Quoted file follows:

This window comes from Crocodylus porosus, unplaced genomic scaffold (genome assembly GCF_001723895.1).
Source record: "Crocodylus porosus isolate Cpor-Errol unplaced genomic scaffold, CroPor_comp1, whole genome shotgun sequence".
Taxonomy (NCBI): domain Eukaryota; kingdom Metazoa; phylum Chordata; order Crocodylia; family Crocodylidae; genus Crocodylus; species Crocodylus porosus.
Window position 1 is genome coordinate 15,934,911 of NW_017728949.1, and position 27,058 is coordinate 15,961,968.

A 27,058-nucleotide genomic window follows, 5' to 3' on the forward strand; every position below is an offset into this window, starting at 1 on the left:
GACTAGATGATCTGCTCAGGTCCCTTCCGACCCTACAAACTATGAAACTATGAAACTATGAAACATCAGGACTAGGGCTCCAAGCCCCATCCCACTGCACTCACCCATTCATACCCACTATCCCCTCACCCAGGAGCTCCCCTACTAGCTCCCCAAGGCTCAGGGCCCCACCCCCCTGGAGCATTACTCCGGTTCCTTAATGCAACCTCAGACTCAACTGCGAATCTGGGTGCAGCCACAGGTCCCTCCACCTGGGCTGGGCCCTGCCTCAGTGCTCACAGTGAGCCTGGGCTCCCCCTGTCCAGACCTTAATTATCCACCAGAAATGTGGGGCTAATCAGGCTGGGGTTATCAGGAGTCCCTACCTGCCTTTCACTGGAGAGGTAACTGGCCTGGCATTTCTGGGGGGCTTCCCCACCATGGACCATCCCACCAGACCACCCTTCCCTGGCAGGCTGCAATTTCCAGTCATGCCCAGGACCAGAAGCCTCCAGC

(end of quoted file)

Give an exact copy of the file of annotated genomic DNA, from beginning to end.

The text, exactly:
This window comes from Crocodylus porosus, unplaced genomic scaffold (genome assembly GCF_001723895.1).
Source record: "Crocodylus porosus isolate Cpor-Errol unplaced genomic scaffold, CroPor_comp1, whole genome shotgun sequence".
Taxonomy (NCBI): domain Eukaryota; kingdom Metazoa; phylum Chordata; order Crocodylia; family Crocodylidae; genus Crocodylus; species Crocodylus porosus.
Window position 1 is genome coordinate 15,934,911 of NW_017728949.1, and position 27,058 is coordinate 15,961,968.

A 27,058-nucleotide genomic window follows, 5' to 3' on the forward strand; every position below is an offset into this window, starting at 1 on the left:
GACTAGATGATCTGCTCAGGTCCCTTCCGACCCTACAAACTATGAAACTATGAAACTATGAAACATCAGGACTAGGGCTCCAAGCCCCATCCCACTGCACTCACCCATTCATACCCACTATCCCCTCACCCAGGAGCTCCCCTACTAGCTCCCCAAGGCTCAGGGCCCCACCCCCCTGGAGCATTACTCCGGTTCCTTAATGCAACCTCAGACTCAACTGCGAATCTGGGTGCAGCCACAGGTCCCTCCACCTGGGCTGGGCCCTGCCTCAGTGCTCACAGTGAGCCTGGGCTCCCCCTGTCCAGACCTTAATTATCCACCAGAAATGTGGGGCTAATCAGGCTGGGGTTATCAGGAGTCCCTACCTGCCTTTCACTGGAGAGGTAACTGGCCTGGCATTTCTGGGGGGCTTCCCCACCATGGACCATCCCACCAGACCACCCTTCCCTGGCAGGCTGCAATTTCCAGTCATGCCCAGGACCAGAAGCCTCCAGC